Mike Leake had a very Mike Leakean start on Saturday (6 innings, 3 runs, in what would be a 5-4 loss, the second game blown by the bullpen in as many days), but what’s more important is Erik Swanson’s start on Sunday. We managed to NOT go winless against the Indians for 2019 thanks to a 10-0 route, helmed by Swanson’s 6 innings of 1-hit (3 walk) ball. We were able to stretch him out over 100 pitches, he got out of some jams, and maybe most importantly, this was his second start against the Indians (last time he went 6 innings, giving up 1 run on 2 hits). So, they had a chance to see him, make adjustments, and they STILL couldn’t do anything against him! I like that an awful lot.

Nothing about this weekend means anything definitive in the grand scheme of things, but they’re important steps in the way we want to go. This still doesn’t solve the lack of a real, bona fide ace on this staff, but I would argue the more pitchers we have in that #2 starter range, the better we’ll be. We can always go out and rent an ace, if in a year or two this team develops into a true contender; but until then, we need to build up the roster around that hypothetical final piece. Kikuchi and Swanson look like nice sections of foundation so far in their young Major League careers.

Are The Mariners The Worst Home Team In Baseball?

There are obviously worse teams out there. The Orioles are 3-10 at home, for instance. The Marlins and Nationals are marginally worse at home, recordwise. But, God damn have the Mariners been horrid at T-Mobile Park so far!

In choosing to go to the 3:40pm game yesterday, I couldn’t have picked a worse one to attend. An 11-0 rout by the Cubs that was never even remotely competitive after the first inning. In the stands packed to the gills with Cubs fans, there was less than nothing to cheer for. I left after the third inning, after we were down 7-0; it was the best decision I made all day.

So, getting back to the original premise, the first homestand of the season was pretty good. The M’s went 5-1 against the Red Sox and Angels, with a +14 run differential. Not bad! The subsequent 6-1 road trip really had fans taking notice, but that was just the calm before the storm. We returned home to lose all six games to the Astros and Indians; our Run Differential At Home went from +14 to +2, as our record went to 5-7. After a 3-3 road trip to Anaheim and San Diego, we won the first two against the Rangers to bring our Run Differential At Home back up to +15. Then, the apocalypse: we lost the final two to the Rangers, and both games to the Cubs, by a combined 39 runs. That’s a -24 Run Differential At Home, which I have to believe is the worst in baseball.

Our overall Run Differential is all the way down to +2. It … hasn’t been pleasant.

In other news, I know Mallex Smith was sent down to work on things, but can we also send Domingo Santana down? Because that dude is a piece of shit in the outfield! I have never seen anyone drop so many easy fly balls in my life! He has 6 errors in the outfield already! No one else has more than 3! I mean, does he just not care? Is he trying to tank it so the team will keep him as a DH? His bat may be better than I expected, but his defense is a million times worse, and if the team doesn’t bench his ass at least once in the next series, I’m going to seriously question Scott Servais and his managing style. He has no problem calling out Felix or Jean Segura, but Domingo Santana is just going to continue getting away with nonchalant outfield defense? No fucking way! Send a fucking message, Servais! Nip this shit in the bud!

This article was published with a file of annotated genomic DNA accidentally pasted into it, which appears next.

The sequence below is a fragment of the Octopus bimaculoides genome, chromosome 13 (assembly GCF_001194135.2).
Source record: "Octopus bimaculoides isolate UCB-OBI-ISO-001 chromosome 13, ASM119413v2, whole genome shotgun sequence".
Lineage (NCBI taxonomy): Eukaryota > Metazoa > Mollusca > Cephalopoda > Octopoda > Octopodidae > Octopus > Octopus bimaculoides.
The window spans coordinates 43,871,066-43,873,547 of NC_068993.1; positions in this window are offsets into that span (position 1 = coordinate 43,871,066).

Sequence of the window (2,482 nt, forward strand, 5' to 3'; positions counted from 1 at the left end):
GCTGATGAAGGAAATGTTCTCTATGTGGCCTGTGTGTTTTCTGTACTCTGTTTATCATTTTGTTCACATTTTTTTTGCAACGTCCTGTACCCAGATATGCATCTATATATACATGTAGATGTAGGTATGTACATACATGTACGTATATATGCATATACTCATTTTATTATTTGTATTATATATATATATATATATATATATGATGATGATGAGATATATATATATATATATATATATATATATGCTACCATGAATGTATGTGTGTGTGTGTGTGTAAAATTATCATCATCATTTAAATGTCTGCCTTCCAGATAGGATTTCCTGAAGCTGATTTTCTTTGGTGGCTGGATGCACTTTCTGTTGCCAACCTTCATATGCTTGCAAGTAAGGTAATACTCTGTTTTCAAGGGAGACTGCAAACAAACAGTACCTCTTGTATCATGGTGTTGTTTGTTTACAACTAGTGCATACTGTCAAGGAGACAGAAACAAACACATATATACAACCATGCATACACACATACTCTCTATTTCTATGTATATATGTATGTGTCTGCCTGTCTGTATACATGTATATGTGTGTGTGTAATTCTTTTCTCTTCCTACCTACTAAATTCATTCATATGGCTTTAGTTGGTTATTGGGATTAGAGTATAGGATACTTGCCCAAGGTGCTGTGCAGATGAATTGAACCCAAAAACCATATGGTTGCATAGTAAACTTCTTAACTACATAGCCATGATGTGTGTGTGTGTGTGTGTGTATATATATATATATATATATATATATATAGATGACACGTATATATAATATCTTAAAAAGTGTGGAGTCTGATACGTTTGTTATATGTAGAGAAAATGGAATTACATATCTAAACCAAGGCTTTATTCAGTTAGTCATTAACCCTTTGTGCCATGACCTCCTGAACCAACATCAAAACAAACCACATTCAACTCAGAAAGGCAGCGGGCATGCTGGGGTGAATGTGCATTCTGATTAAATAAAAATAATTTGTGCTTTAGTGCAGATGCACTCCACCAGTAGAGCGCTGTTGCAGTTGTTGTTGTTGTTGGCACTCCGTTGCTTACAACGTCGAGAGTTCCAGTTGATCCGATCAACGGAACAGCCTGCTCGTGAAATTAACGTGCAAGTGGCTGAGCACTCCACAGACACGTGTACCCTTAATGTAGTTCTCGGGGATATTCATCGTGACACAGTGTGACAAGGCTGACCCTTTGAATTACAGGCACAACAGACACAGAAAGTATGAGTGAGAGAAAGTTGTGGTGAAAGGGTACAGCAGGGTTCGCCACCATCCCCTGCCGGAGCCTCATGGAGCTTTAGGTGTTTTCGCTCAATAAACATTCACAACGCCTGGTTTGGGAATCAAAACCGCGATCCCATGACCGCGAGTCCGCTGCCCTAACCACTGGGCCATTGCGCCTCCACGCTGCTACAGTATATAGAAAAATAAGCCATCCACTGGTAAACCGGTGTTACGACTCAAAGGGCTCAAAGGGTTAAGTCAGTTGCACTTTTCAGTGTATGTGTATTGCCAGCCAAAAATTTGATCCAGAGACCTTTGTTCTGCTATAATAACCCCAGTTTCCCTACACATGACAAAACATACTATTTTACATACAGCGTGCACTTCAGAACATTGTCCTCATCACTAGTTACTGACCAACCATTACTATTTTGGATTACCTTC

That’s all I got. Thank Christ the Mariners are off today, because there’s no way I could bring myself to look at them right now.

The 2019 Mariners Went 18-14 In March/April

The M’s started out 13-2 on the year, and everyone was pleasantly surprised. Then, the M’s went 5-12 to finish the month, and everyone said, “Yeah, that sounds about right.”

It’s been a topsy-turvy 2019, but when you start to dig into it, it makes a lot of sense. Against teams with winning records (Houston, Cleveland, San Diego, Chicago Cubs), the Mariners are 0-9; which puts us at 18-5 against the rest of the league. That’s pretty much what the M’s have been the last few years – as we’ve clung to the desperate notion of “contention” – beat up on the bad teams, struggle against the elite teams, and fall just short of the playoffs. Considering where we thought this team would be heading into the season – as one of those bottom-feeders – you have to figure this is the Best Case Scenario for this team. But, REAL contention, as a LEGITIMATE World Series threat, well, let’s not go that far.

The starting pitching is more or less what we thought it was: good enough to keep us in games. The hitting is probably a little better than expected – they’ll go to pound town on subpar pitching – but they still struggle against the better staffs. The bullpen is probably a little worse than expected: there’s no closer to speak of, and while they’re not blowing every single game, they’re still far from trustworthy. The most alarming aspect of the 2019 Mariners thus far is how absolutely abominable the defense turned out to be.

Oh sure, the loss of Seager created a massive black hole at third base; Healy will never be a fit there. That, in turn, weakened our first base defense a tick. Catcher was always going to be a negative for this team, because we went out and brought in the exact opposite of Mike Zunino. But, I’m not sure I expected Tim Beckham to be so terrible at short. Domingo Santana regularly misses even the routine plays in left. And Mallex Smith – until being sent down yesterday for his swing issues – is FAR from what was advertised as a plus defender in center.